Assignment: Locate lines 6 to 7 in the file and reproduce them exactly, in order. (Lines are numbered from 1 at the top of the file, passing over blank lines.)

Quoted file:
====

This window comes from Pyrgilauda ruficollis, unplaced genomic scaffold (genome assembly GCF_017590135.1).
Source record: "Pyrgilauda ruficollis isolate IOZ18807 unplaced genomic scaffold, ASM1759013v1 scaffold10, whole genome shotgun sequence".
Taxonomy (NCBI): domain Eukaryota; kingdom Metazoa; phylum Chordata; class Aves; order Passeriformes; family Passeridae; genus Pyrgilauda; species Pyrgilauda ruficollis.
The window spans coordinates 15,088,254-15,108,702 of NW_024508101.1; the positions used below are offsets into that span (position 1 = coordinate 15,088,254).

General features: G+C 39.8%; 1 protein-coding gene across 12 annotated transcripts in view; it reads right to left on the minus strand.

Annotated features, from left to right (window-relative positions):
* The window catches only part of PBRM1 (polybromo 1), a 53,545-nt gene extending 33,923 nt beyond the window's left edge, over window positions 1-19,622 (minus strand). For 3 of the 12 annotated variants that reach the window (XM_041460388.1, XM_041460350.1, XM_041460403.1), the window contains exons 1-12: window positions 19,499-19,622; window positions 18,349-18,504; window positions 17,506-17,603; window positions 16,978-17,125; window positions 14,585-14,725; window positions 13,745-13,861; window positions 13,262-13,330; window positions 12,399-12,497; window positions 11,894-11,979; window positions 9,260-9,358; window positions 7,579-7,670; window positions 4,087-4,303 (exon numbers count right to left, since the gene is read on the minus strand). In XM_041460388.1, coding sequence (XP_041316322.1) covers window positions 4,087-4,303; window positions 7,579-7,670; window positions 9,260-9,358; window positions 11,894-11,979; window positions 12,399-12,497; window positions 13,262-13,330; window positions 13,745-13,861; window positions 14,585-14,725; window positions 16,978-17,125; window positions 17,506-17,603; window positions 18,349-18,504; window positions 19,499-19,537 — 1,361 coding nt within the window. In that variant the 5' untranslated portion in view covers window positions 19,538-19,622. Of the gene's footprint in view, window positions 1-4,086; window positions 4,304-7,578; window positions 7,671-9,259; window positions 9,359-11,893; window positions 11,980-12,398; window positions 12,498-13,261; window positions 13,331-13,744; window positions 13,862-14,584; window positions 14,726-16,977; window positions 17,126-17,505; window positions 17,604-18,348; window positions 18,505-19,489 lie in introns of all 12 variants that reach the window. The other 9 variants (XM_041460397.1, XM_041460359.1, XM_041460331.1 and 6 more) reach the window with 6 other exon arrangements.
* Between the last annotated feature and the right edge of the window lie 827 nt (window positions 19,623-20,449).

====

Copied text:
Annotated features, from left to right (window-relative positions):
* The window catches only part of PBRM1 (polybromo 1), a 53,545-nt gene extending 33,923 nt beyond the window's left edge, over window positions 1-19,622 (minus strand). For 3 of the 12 annotated variants that reach the window (XM_041460388.1, XM_041460350.1, XM_041460403.1), the window contains exons 1-12: window positions 19,499-19,622; window positions 18,349-18,504; window positions 17,506-17,603; window positions 16,978-17,125; window positions 14,585-14,725; window positions 13,745-13,861; window positions 13,262-13,330; window positions 12,399-12,497; window positions 11,894-11,979; window positions 9,260-9,358; window positions 7,579-7,670; window positions 4,087-4,303 (exon numbers count right to left, since the gene is read on the minus strand). In XM_041460388.1, coding sequence (XP_041316322.1) covers window positions 4,087-4,303; window positions 7,579-7,670; window positions 9,260-9,358; window positions 11,894-11,979; window positions 12,399-12,497; window positions 13,262-13,330; window positions 13,745-13,861; window positions 14,585-14,725; window positions 16,978-17,125; window positions 17,506-17,603; window positions 18,349-18,504; window positions 19,499-19,537 — 1,361 coding nt within the window. In that variant the 5' untranslated portion in view covers window positions 19,538-19,622. Of the gene's footprint in view, window positions 1-4,086; window positions 4,304-7,578; window positions 7,671-9,259; window positions 9,359-11,893; window positions 11,980-12,398; window positions 12,498-13,261; window positions 13,331-13,744; window positions 13,862-14,584; window positions 14,726-16,977; window positions 17,126-17,505; window positions 17,604-18,348; window positions 18,505-19,489 lie in introns of all 12 variants that reach the window. The other 9 variants (XM_041460397.1, XM_041460359.1, XM_041460331.1 and 6 more) reach the window with 6 other exon arrangements.